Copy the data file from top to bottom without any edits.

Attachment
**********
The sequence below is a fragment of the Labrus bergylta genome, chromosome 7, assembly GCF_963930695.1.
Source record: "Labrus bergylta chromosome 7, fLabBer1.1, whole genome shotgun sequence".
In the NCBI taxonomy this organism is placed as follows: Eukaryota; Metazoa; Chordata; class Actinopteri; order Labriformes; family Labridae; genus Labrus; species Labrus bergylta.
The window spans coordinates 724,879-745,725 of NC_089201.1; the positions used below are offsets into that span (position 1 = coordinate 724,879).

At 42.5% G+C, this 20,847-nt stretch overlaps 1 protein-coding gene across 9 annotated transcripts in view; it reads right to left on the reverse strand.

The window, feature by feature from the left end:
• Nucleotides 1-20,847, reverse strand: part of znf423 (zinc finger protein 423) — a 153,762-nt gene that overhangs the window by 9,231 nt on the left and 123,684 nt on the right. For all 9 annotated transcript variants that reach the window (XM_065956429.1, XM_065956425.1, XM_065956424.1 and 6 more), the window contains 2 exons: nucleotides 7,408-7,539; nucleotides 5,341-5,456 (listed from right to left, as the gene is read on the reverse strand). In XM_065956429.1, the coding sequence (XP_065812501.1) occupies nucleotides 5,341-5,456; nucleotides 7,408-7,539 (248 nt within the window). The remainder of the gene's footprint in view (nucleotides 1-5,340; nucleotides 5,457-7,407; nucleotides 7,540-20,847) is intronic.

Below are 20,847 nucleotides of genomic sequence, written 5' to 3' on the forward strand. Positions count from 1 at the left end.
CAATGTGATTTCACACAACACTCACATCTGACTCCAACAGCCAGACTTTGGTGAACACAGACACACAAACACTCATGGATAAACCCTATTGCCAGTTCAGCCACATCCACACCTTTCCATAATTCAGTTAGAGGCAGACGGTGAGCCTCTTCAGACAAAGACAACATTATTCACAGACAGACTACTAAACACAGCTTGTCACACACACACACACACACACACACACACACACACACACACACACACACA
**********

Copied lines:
The sequence below is a fragment of the Labrus bergylta genome, chromosome 7, assembly GCF_963930695.1.
Source record: "Labrus bergylta chromosome 7, fLabBer1.1, whole genome shotgun sequence".
In the NCBI taxonomy this organism is placed as follows: Eukaryota; Metazoa; Chordata; class Actinopteri; order Labriformes; family Labridae; genus Labrus; species Labrus bergylta.
The window spans coordinates 724,879-745,725 of NC_089201.1; the positions used below are offsets into that span (position 1 = coordinate 724,879).

At 42.5% G+C, this 20,847-nt stretch overlaps 1 protein-coding gene across 9 annotated transcripts in view; it reads right to left on the reverse strand.

The window, feature by feature from the left end:
• Nucleotides 1-20,847, reverse strand: part of znf423 (zinc finger protein 423) — a 153,762-nt gene that overhangs the window by 9,231 nt on the left and 123,684 nt on the right. For all 9 annotated transcript variants that reach the window (XM_065956429.1, XM_065956425.1, XM_065956424.1 and 6 more), the window contains 2 exons: nucleotides 7,408-7,539; nucleotides 5,341-5,456 (listed from right to left, as the gene is read on the reverse strand). In XM_065956429.1, the coding sequence (XP_065812501.1) occupies nucleotides 5,341-5,456; nucleotides 7,408-7,539 (248 nt within the window). The remainder of the gene's footprint in view (nucleotides 1-5,340; nucleotides 5,457-7,407; nucleotides 7,540-20,847) is intronic.

Below are 20,847 nucleotides of genomic sequence, written 5' to 3' on the forward strand. Positions count from 1 at the left end.
CAATGTGATTTCACACAACACTCACATCTGACTCCAACAGCCAGACTTTGGTGAACACAGACACACAAACACTCATGGATAAACCCTATTGCCAGTTCAGCCACATCCACACCTTTCCATAATTCAGTTAGAGGCAGACGGTGAGCCTCTTCAGACAAAGACAACATTATTCACAGACAGACTACTAAACACAGCTTGTCACACACACACACACACACACACACACACACACACACACACACACACACA